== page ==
PhD Programme in Systems biology in immune and infectious diseases


Coordinator: Prof. Paolo Puccetti – e-mail: This email address is being protected from spambots. You need JavaScript enabled to view it.

Co-Coordinator: Prof.ssa Roberta Spaccapelo – e-mail: This email address is being protected from spambots. You need JavaScript enabled to view it.

Department of Experimental Medicine

Infectious diseases are still the major cause of mortality and morbidity throughout the world and their occurrence indicates a failure of the immune system. However, our very existence indicates that the immune system has the potential capacity to cope successfully with these diseases. We need to better understand the fundamental rules that govern microbial pathogenesis, how the immune system usually controls infections, the microbial strategies that occasionally lead to escape from immune control and what happens when the immune system fails and turns against itself.

Ultimately, our ability to tackle these problems depends on attracting the next generation of scientists and providing them with the knowledge and technical skills that will allow them to study infection and immunity in innovative, exciting and productive ways. The aim of the PhD Programme is to train and motivate this new generation of scientists to tackle these problems.

The Department of Experimental Medicine’s PhD course focuses on the biological, immunological, epidemiological, and ecological aspects of viral, bacterial, and protozoan diseases in animals and humans and on the vectors that transmit some of these infectious agents. Research carried out at the department emphasizes basic pathogenic mechanisms that may lead to better diagnostic tools, the development of vaccines and other interventions for the prevention and control of infection and disease, and the identification of new targets for antiviral and antiparasitic drugs.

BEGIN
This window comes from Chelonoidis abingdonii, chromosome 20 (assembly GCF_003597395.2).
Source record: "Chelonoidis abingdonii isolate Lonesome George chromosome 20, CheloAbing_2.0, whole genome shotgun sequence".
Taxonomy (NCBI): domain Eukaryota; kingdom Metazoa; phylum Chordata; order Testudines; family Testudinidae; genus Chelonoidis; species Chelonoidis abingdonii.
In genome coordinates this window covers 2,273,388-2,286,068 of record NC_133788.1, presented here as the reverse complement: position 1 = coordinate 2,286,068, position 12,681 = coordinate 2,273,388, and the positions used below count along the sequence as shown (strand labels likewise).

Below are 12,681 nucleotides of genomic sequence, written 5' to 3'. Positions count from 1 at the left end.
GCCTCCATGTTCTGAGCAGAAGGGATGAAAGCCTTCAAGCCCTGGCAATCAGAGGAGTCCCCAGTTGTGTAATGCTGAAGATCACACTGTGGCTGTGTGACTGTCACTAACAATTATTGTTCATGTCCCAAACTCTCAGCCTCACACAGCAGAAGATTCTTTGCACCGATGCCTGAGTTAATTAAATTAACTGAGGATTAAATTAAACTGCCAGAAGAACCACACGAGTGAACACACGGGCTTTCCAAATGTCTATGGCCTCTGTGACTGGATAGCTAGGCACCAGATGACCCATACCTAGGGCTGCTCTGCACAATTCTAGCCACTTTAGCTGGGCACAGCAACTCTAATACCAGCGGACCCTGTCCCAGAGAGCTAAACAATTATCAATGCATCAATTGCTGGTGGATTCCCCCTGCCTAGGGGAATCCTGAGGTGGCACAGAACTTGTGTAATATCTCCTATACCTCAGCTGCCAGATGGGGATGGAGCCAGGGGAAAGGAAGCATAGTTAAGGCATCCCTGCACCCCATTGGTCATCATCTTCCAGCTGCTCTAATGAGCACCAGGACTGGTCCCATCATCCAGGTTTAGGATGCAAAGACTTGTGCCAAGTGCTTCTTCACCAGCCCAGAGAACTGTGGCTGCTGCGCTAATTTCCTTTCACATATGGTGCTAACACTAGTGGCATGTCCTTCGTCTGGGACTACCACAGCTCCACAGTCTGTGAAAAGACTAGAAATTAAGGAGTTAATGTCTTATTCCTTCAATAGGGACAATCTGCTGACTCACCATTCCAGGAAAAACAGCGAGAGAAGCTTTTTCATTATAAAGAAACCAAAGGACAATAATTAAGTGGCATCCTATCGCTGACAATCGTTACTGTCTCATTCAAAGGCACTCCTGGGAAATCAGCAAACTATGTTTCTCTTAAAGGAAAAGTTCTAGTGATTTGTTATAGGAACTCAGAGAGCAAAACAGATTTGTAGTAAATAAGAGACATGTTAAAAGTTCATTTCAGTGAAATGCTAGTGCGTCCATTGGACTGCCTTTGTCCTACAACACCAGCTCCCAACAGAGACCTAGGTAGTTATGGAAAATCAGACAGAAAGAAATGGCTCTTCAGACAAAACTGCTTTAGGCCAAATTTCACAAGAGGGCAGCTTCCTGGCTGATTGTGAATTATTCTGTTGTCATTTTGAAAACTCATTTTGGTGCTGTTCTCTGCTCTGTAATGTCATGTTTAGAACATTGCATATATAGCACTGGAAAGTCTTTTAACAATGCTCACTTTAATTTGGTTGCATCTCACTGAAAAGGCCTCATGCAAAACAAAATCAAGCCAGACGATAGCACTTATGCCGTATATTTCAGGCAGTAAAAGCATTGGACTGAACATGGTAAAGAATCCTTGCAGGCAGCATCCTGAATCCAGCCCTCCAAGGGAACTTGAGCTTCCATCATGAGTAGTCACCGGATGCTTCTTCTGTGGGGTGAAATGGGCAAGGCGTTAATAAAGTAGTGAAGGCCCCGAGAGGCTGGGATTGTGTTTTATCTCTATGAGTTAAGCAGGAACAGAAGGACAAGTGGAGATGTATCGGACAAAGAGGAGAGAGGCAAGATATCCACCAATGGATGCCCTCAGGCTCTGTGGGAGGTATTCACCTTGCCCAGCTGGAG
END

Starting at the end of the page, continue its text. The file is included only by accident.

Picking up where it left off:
Members of the department adopt a multidisciplinary approach that includes immunology, microbiology, molecular biology, biochemistry, physiology, genomics, genetics, pathology, pharmacology and public health also through the countless national and international collaborations activated by the PhD members. Infectious and immune-mediated diseases currently under study include malaria, fungal infection (Candida e Aspergillus), viral infection (coronavirus), diabetes, obesity, cancer, haemophilia, cystic fibrosis and autoimmune diseases. Further immunologic studies focus on the genetic regulation of immune response, the interplay between the innate immune system and intestinal microbial communities, the function and regulation of T-cell-derived cytokines and cytokines involved in the regulation of inflammation.

The doctorate is divided into three different but interconnected curricula:

Genomics and genetics of host-pathogen agent relationship: introduces students to recent advances in the biology of infectious diseases and provides background for conducting research on said diseases. The Programme emphasizes molecular biology, immunology, cell biology, genetics and the epidemiology of parasites. Specifically, given the expertise of several of the Doctorate supervisors in the field, great attention is paid to the study of fungi, bacteria, viral and etiologic agents of malaria.

Translational immunometabolism, immunogenetics and immunology: focuses on the interface between immune and metabolic responses in immune diseases as possible important targets for novel therapies. More specifically, given the expertise of several of the Doctorate supervisors in the field, great attention is paid to immunosuppressive enzymes catabolizing amino acids. Moreover, these studies are implemented by understanding the complex trait of immunometabolic genes in infectious and immune diseases.

Ethics, Law and Science: introduces students to a comparative study of technologies and biolaw with regard to ethical issues. In particular, scientific issues will be analysed in relationship to the rules of domestic and supranational law governing them, to protect scientific research and the human person. Furthermore, an in-depth analysis will be dedicated to the management of sensitive data in the research and treatment of diseases, also in light of the new EU Regulation 2016/679 which came into force on 25-5-2018.



Doctoral school office